11:00 - 12:00The 'Parsing Time' suite is a cloud based XML parsing and XML management tool complete with fully graphical parser, web services tool and access control. At the heart of our parsing suite, is an extremely fast parser with the capability to parse up to 7GB xml files. The graphical parser allows complex, extensive XPATH type parsing with multi-generational search, regular expressions and mathematical operators without writing code. Parsing results can be seen straight away and so the tool can be used to set up parsing rules quickly and prevent errors. Our tool also provides the ability to modify XML files based on search results.Remote and uploaded XML files can be managed by the parsing suite and files can be shared within an organization fine-grained using access control with groups and roles. Encryption and SSL provide security. Our tool also contains a web service component which allows users to consume web services and choose methods graphically, without writing code, even for web services with complex, schema-based components. Our tool also enables programmatic access to parsing with dynamic parameters using our generated client code.
12:00 - 13:00Extending the Internet to embedded devices has created a new network known as the “Internet of Things”. Emerging wireless technologies are being created and standardised which specialise in reducing power consumption at the expense of network bandwidth. Although many established applications such as home automation work well with limited bandwidth, there are applications that need to deal with issues of scalability. For example, applications such as emergency networks, environmental monitoring networks and other large scale sensor networks.In this presentation we will discuss an XML tool which has been designed to support this application domain. The tool utilises XML Schema to provide both validation of the data and compression. We will show how the level of compression achieved outperforms other well known XML compression techniques for its target application area. We will go on to discuss the development of a light-weight XML messaging framework built on top of this technology and provide an example application.
14:00 - 15:00In this talk I present an integration of Lucene search engine with EMC Documentum xDB database (native XML database). I introduce a new Lucene MultiPath Index (LMPI), which is build on top of Lucene technology in order to evaluate complex Xquery queries efficiently. I describe a general architecture of the index including a concept of SubPaths, mapping of SubPaths into Lucene fields and query optimization strategies.I also present a new approach of integrating Lucene technology into transactional database on the storage level. That is, lucene files are stored to the XDB data pages instead of the file system and Lucene accesses all the files through xDB buffer pool instead of the just the Operating system buffer cache. This approach allows us to simplify significantly the implementation of traditional database features for LMPI within xDB like transactions isolation, rollbacks, recovery after database crashes, snapshots construction , replication, hot backups, buffer management, etc. I cover performance analysis of LMPI for queries and ingest operations, performance tuning tips and future optimization techniques in the area.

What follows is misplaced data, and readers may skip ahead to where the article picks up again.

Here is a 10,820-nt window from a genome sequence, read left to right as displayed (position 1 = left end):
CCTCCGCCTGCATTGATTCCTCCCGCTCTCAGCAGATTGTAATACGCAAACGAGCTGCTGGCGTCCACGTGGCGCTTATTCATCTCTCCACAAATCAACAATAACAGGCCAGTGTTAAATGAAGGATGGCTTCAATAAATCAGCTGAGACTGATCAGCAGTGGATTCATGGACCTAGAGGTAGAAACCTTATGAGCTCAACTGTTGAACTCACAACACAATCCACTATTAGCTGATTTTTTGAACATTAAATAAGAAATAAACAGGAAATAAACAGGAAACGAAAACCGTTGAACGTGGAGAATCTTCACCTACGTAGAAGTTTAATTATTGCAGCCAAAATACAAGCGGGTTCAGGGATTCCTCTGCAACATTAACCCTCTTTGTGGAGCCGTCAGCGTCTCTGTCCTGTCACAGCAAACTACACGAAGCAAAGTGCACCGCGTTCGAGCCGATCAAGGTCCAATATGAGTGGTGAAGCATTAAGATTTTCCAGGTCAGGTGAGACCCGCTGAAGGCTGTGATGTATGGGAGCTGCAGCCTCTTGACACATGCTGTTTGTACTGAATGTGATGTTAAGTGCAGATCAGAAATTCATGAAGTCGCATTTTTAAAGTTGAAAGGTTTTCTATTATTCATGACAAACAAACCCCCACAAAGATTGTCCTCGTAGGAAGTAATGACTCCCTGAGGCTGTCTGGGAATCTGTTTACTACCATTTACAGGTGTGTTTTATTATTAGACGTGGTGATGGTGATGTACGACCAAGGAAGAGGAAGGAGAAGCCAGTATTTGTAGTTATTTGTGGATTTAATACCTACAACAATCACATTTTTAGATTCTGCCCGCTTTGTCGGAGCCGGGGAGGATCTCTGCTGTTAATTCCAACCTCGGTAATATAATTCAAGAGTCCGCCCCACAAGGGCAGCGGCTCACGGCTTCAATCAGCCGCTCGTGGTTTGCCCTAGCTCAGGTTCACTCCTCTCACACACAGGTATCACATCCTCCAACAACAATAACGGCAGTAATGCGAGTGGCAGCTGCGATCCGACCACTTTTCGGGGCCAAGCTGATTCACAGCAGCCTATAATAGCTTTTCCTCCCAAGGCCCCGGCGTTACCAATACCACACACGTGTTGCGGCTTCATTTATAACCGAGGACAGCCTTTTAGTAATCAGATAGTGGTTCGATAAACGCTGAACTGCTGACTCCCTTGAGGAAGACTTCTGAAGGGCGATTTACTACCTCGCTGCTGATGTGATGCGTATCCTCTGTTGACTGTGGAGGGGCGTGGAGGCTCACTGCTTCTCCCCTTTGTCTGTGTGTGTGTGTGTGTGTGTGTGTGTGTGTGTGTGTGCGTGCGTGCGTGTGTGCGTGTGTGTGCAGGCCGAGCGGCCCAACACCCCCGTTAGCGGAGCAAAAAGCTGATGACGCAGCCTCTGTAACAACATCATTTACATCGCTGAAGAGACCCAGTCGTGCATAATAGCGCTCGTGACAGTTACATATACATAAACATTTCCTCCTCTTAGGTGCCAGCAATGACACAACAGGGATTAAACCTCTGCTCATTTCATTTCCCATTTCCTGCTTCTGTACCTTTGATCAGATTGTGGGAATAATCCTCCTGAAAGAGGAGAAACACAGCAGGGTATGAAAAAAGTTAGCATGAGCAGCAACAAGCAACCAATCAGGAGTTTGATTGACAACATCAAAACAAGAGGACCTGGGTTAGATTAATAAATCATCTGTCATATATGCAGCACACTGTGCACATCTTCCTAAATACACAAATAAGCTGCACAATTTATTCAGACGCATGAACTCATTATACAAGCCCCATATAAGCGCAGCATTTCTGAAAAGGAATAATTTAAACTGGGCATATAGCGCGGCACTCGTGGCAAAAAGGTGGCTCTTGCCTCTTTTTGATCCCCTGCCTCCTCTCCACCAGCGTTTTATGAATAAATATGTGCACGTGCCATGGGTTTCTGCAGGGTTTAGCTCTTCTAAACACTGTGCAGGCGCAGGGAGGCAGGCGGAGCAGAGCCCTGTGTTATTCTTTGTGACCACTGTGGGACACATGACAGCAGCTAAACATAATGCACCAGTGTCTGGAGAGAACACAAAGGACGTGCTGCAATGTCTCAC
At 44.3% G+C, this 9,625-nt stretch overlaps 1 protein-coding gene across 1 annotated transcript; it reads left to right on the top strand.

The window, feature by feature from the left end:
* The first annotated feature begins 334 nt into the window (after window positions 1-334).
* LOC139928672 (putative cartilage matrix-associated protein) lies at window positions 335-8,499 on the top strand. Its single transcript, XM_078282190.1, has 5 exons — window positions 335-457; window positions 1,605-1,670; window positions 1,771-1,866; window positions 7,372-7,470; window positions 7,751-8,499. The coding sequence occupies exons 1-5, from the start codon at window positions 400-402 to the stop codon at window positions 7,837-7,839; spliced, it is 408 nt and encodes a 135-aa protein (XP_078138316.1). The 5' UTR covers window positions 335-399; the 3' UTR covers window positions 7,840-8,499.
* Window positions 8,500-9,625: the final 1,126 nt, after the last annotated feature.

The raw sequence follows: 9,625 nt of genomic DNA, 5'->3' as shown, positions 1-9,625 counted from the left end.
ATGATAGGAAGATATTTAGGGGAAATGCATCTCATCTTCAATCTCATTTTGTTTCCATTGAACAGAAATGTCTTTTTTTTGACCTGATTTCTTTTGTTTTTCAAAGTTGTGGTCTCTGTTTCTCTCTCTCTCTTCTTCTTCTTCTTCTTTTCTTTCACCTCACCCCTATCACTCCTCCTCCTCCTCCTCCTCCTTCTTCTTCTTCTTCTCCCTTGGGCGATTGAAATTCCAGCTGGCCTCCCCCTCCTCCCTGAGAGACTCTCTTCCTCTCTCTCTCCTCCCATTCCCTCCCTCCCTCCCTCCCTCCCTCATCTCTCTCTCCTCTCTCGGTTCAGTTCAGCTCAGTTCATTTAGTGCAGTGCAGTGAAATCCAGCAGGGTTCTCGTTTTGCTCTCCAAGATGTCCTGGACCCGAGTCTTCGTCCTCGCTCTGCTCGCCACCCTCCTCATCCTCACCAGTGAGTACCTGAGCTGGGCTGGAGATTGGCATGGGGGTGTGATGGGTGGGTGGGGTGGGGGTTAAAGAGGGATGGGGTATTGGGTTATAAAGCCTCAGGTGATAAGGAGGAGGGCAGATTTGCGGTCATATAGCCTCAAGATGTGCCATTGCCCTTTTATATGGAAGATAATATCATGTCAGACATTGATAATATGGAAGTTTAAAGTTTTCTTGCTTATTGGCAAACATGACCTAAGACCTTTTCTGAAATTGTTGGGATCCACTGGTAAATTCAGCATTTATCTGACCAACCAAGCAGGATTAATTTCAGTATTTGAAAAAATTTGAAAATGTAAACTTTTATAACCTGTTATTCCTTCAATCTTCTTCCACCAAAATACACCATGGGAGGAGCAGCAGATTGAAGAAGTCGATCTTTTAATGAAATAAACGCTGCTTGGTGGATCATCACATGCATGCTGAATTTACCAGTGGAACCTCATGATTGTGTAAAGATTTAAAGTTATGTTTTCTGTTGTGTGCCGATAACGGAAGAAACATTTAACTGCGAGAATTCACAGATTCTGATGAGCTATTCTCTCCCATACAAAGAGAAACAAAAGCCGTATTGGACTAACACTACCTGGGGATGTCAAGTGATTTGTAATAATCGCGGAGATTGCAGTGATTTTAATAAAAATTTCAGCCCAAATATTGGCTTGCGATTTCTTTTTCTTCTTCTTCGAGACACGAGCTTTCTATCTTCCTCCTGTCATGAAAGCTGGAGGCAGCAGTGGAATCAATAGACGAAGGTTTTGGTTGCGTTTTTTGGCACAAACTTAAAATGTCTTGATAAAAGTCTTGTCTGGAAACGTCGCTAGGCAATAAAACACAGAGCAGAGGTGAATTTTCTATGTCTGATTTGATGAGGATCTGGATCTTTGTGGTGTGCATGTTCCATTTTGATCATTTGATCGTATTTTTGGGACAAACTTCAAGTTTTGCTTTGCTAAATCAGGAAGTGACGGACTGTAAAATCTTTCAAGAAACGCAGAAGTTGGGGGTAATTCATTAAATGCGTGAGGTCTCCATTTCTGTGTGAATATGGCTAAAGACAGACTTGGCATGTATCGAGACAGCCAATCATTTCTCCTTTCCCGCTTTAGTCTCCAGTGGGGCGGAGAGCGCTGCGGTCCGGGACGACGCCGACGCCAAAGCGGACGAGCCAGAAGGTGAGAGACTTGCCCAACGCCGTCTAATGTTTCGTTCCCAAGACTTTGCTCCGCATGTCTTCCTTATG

15:00 - 16:00Semantic Technologies (and Linked Data in particular) provide various opportunities for reducing the cost and complexity of information integration, processing and management within and across the enterprises, but at the same time there are certain challenges associated with such technologies. This talk will provide details on the successful application of Semantic Technologies and Linked Data in several industrial and research Big Data scenarios.
14:00 - 15:00This talk is focused on the security impacts of different aspects of XML processing. It includes many demonstrations, based on nearly 2 years of hands-on research and dozens of published or pending security vulnerabilities.[=] Applications impacted by this researchBrowsers: Internet Explorer, Webkit, Firefox, Opera
Databases: Oracle, Postgres
SVG processing: Inkscape, Apache Batik
Misc: Adobe Reader, Sharepoint, PHP, xmlsec, MoinMoin, RESTlet[=] Automatic stress testing of XML and XSLT processorsIntroduction to mutation-based fuzzing
Fuzzing testbeds: CLI and Web
Examples of findings[=] XML as a container: XDPIntroduction to the XDP format
Hiding malicious PDF from anti-virus products using XDP[=] DTD: Stealing local files and accessing the networkBasic vulnerability using XML External Entities
Processor-specific features: Windows, Java, PHP[=] XSLT: Abuse of legitimate featuresIdentification of dangerous XSLT features:
- per each version of the norm
- per each processor
Advanced exploitation of these features
15:00 - 16:00Since the introduction of XSLT 1.0 processing in the browser, the web has moved on. The range of exploitable XML resources has grown enormously, but users now expect a richer, more interactive and responsive browsing experience.This presentation will demonstrate how, using the browser-based Saxon-CE XSLT 2.0 processor, either whole web-pages or selected parts of the page can be updated dynamically using XSLT templates bound to specific user events. It will go on to show how this client-side capability can be used to provide a cohesive visualization of large sets of XML resources in a responsive way.